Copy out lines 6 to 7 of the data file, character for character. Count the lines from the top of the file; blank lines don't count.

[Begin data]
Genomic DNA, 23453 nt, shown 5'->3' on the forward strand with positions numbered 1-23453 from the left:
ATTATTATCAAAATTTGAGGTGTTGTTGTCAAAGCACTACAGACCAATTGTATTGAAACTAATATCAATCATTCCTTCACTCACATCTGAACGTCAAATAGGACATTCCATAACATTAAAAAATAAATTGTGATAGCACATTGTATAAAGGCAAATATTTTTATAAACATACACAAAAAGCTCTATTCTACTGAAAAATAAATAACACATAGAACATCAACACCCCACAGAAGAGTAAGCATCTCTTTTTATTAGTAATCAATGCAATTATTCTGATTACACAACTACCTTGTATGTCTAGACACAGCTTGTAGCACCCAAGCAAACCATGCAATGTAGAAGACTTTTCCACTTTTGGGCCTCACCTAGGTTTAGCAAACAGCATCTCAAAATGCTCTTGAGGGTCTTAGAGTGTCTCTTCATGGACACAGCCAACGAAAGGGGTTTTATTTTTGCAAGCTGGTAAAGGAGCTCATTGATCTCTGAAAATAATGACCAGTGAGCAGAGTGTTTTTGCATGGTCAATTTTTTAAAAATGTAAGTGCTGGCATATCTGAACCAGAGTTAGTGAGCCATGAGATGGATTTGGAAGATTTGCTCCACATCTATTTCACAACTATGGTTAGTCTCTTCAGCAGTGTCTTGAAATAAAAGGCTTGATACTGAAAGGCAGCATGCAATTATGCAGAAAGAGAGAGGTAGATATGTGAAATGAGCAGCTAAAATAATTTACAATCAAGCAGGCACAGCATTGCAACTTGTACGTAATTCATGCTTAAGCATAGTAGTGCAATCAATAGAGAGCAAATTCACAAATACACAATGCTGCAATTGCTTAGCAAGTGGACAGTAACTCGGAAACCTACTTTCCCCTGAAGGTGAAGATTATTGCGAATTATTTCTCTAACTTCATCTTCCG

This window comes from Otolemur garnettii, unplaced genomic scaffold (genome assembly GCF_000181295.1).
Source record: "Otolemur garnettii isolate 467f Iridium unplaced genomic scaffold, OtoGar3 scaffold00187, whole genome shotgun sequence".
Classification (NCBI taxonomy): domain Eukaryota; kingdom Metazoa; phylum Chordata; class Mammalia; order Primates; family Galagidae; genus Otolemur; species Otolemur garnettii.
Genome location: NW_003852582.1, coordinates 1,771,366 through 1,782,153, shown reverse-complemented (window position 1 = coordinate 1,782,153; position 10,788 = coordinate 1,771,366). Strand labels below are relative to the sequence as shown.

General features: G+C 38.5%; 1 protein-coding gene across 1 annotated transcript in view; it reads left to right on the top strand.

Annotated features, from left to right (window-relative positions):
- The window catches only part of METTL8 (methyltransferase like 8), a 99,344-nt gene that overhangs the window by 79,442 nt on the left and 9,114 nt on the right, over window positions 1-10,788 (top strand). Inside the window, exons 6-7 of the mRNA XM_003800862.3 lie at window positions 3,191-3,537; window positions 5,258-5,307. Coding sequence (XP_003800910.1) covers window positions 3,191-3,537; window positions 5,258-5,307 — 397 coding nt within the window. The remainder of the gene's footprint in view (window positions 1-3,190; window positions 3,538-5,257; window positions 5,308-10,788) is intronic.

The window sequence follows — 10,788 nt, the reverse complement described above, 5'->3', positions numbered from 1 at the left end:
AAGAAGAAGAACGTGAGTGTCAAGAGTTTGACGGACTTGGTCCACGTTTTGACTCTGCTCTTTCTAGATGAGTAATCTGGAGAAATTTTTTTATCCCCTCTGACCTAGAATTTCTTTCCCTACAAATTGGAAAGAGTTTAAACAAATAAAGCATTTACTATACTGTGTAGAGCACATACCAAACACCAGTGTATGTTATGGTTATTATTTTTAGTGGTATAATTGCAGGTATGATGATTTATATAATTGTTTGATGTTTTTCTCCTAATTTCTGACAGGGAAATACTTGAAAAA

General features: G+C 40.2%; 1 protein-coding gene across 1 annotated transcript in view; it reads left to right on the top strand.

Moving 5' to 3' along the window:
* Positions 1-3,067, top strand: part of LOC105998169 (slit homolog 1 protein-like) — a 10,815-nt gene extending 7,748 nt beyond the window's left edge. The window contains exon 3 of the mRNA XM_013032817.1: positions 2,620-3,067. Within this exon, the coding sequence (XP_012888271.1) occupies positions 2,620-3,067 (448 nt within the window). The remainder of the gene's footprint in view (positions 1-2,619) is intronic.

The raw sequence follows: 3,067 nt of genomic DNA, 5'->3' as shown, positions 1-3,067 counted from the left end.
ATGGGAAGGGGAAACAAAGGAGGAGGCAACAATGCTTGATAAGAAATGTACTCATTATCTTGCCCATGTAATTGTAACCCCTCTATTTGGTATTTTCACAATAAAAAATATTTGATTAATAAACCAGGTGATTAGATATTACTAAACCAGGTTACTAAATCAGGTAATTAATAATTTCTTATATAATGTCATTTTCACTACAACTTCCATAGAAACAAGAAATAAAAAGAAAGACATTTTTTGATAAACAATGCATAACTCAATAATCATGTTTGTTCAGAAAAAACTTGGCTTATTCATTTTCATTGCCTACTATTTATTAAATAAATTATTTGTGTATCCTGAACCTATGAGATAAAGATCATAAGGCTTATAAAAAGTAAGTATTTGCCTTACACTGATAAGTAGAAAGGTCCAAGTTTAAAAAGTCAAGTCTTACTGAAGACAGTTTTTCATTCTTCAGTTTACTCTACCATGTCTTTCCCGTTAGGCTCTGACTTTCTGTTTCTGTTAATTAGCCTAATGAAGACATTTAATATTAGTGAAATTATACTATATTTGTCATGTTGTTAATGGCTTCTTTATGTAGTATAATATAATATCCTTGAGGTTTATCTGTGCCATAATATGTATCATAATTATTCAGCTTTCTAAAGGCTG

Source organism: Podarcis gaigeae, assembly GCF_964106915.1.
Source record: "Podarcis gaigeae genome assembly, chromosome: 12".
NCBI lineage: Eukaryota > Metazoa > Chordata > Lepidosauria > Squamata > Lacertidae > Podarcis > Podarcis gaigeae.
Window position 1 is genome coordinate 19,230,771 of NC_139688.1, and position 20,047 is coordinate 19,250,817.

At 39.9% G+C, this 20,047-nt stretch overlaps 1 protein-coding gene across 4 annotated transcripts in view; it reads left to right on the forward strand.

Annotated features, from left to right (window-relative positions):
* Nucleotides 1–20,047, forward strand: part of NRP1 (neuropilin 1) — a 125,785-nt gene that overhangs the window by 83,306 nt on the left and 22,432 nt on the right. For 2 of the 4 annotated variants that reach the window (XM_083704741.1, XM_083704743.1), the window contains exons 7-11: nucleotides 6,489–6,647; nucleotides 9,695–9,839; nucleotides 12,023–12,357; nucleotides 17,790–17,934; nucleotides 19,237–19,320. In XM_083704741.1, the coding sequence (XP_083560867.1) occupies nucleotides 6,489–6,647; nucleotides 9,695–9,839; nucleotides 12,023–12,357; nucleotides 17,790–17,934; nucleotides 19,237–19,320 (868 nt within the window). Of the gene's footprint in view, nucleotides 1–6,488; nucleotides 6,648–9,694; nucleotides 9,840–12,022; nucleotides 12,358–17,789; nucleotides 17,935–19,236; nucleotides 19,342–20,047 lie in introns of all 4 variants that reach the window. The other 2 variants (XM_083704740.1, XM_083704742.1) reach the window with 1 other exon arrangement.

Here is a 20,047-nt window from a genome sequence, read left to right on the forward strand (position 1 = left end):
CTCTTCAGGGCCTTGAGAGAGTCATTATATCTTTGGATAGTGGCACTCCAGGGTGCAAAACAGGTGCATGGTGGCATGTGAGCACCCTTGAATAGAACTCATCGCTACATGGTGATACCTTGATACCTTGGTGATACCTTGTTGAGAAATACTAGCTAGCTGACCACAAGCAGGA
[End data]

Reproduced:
Genome location: NW_003852582.1, coordinates 1,771,366 through 1,782,153, shown reverse-complemented (window position 1 = coordinate 1,782,153; position 10,788 = coordinate 1,771,366). Strand labels below are relative to the sequence as shown.

General features: G+C 38.5%; 1 protein-coding gene across 1 annotated transcript in view; it reads left to right on the top strand.